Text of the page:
Since the start of the decade, the amount of government-to-government foreign aid specifically for health has increased dramatically. Approximately 10 per cent of Africa’s health care expenditure is now financed directly by aid.

However, it is becoming increasingly clear that this extra spending is having very little effect on health in the poorest parts of the world. Very little progress has been made towards achieving the health-related Millennium Development Goals, and far too many people still pay out of pocket for health care.

Part of this failure lies in the current model of official foreign aid, in which the governments of rich countries hand large sums of money to governments in poor countries, in the hope that it will be effectively spent. Unfortunately, corruption and other forms of mismanagement mean that very little of this money actually makes it to patient care.

Instead of continuing the failing strategy of subsidising government provision of health services, donors should consider radical new approaches. For instance, there currently exists vast capacity within the private sector, which could be effectively harnessed to work for the poorest.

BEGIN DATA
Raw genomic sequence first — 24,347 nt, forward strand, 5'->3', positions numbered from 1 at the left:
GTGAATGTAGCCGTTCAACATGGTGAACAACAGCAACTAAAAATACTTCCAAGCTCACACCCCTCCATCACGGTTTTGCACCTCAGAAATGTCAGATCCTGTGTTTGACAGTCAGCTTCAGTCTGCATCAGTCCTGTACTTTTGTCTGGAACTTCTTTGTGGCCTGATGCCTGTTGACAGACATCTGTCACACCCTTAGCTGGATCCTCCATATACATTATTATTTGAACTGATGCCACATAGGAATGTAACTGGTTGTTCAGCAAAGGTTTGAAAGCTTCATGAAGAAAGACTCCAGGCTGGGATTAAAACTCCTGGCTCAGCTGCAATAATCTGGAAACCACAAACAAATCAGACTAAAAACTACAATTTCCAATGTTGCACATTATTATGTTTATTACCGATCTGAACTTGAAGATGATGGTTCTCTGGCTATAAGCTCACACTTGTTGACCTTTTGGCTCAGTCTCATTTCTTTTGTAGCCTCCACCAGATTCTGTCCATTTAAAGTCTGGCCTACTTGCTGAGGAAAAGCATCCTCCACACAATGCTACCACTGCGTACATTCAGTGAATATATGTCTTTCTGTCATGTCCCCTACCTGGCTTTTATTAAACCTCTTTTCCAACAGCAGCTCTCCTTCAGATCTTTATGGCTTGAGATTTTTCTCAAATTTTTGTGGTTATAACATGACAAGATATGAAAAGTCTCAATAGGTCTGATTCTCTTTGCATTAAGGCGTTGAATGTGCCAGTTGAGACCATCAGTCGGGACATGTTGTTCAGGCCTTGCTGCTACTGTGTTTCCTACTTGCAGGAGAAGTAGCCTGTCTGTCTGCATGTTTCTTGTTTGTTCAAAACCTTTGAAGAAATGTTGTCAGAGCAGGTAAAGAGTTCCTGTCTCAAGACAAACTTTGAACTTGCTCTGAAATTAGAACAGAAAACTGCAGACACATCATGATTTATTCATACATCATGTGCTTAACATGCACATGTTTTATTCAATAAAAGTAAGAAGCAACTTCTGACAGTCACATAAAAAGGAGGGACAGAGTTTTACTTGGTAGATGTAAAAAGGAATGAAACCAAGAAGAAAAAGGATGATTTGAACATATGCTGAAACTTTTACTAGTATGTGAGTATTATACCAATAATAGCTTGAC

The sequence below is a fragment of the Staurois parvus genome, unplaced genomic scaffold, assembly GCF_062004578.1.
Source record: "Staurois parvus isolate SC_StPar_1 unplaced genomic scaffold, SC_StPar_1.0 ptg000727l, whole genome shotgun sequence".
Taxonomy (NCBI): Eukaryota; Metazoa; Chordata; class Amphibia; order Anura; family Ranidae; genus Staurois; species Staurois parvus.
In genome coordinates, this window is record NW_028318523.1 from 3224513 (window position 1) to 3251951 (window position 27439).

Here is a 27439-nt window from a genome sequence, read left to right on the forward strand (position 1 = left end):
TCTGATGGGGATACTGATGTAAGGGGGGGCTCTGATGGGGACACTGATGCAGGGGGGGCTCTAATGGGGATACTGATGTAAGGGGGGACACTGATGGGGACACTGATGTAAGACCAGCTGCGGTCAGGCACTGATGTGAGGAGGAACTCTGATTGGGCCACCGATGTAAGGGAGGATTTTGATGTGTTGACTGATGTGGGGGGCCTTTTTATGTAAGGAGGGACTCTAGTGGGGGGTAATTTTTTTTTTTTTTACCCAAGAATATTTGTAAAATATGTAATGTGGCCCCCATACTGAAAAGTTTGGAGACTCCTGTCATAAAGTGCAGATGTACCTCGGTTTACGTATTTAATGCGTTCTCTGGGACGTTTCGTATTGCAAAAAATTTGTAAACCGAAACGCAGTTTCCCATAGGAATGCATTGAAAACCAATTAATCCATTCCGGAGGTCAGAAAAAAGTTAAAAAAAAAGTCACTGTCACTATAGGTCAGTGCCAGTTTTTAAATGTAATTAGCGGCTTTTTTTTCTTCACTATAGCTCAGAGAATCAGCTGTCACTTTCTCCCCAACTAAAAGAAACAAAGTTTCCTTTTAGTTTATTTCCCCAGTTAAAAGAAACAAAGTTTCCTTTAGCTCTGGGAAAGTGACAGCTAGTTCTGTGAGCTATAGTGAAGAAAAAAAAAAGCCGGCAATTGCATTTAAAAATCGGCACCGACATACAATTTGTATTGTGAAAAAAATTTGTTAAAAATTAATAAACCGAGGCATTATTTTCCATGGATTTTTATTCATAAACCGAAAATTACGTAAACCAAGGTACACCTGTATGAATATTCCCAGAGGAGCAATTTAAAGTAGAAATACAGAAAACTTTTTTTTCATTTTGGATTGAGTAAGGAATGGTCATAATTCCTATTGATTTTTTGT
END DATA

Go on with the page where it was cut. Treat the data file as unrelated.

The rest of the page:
Some donors have experimented with contracting the private sector to provide health services and private insurance. Where this has happened, the quality and quantity of health services have increased. Donors should therefore encourage far greater use of the private sector, which would allow government to focus on its strengths, such as standard setting.

Published in association with

Alternate Solution Institute, Pakistan

Cathay Institute for Public Affairs, China

Imani, Centre for Policy and Education, Ghana

Initiative for Public Policy Analysis, Nigeria

Institute for Free Enterprise, Germany

International Policy Network, United Kingdom

Liberty Institute, India

Medicine and Liberty, Switzerland

Minimal Government, Philippines